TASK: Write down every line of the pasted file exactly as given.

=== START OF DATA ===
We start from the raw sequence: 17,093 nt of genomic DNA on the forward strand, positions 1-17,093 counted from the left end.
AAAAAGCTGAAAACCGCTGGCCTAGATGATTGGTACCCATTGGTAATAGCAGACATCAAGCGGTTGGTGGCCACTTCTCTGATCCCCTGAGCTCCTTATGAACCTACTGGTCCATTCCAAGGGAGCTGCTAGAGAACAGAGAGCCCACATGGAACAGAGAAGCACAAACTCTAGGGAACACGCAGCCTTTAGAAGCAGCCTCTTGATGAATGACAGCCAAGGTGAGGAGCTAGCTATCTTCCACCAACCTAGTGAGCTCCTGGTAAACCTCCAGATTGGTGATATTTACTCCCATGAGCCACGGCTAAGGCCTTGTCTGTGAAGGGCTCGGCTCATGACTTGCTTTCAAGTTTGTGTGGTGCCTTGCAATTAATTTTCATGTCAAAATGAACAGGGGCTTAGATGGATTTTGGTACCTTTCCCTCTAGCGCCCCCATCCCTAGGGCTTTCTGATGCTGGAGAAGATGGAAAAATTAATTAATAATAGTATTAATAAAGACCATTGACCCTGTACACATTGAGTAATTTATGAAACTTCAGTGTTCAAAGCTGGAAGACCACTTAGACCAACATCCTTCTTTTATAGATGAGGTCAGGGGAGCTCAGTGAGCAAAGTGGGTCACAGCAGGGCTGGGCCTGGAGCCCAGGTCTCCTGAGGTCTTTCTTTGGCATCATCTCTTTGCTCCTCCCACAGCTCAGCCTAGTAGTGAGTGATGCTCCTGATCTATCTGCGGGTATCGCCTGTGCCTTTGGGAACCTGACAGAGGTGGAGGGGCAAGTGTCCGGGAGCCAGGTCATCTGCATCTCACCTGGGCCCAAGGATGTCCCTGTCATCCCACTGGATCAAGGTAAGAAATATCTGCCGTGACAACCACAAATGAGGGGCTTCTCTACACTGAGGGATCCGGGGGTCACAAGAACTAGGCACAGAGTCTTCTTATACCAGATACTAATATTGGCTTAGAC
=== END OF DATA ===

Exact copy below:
We start from the raw sequence: 17,093 nt of genomic DNA on the forward strand, positions 1-17,093 counted from the left end.
AAAAAGCTGAAAACCGCTGGCCTAGATGATTGGTACCCATTGGTAATAGCAGACATCAAGCGGTTGGTGGCCACTTCTCTGATCCCCTGAGCTCCTTATGAACCTACTGGTCCATTCCAAGGGAGCTGCTAGAGAACAGAGAGCCCACATGGAACAGAGAAGCACAAACTCTAGGGAACACGCAGCCTTTAGAAGCAGCCTCTTGATGAATGACAGCCAAGGTGAGGAGCTAGCTATCTTCCACCAACCTAGTGAGCTCCTGGTAAACCTCCAGATTGGTGATATTTACTCCCATGAGCCACGGCTAAGGCCTTGTCTGTGAAGGGCTCGGCTCATGACTTGCTTTCAAGTTTGTGTGGTGCCTTGCAATTAATTTTCATGTCAAAATGAACAGGGGCTTAGATGGATTTTGGTACCTTTCCCTCTAGCGCCCCCATCCCTAGGGCTTTCTGATGCTGGAGAAGATGGAAAAATTAATTAATAATAGTATTAATAAAGACCATTGACCCTGTACACATTGAGTAATTTATGAAACTTCAGTGTTCAAAGCTGGAAGACCACTTAGACCAACATCCTTCTTTTATAGATGAGGTCAGGGGAGCTCAGTGAGCAAAGTGGGTCACAGCAGGGCTGGGCCTGGAGCCCAGGTCTCCTGAGGTCTTTCTTTGGCATCATCTCTTTGCTCCTCCCACAGCTCAGCCTAGTAGTGAGTGATGCTCCTGATCTATCTGCGGGTATCGCCTGTGCCTTTGGGAACCTGACAGAGGTGGAGGGGCAAGTGTCCGGGAGCCAGGTCATCTGCATCTCACCTGGGCCCAAGGATGTCCCTGTCATCCCACTGGATCAAGGTAAGAAATATCTGCCGTGACAACCACAAATGAGGGGCTTCTCTACACTGAGGGATCCGGGGGTCACAAGAACTAGGCACAGAGTCTTCTTATACCAGATACTAATATTGGCTTAGAC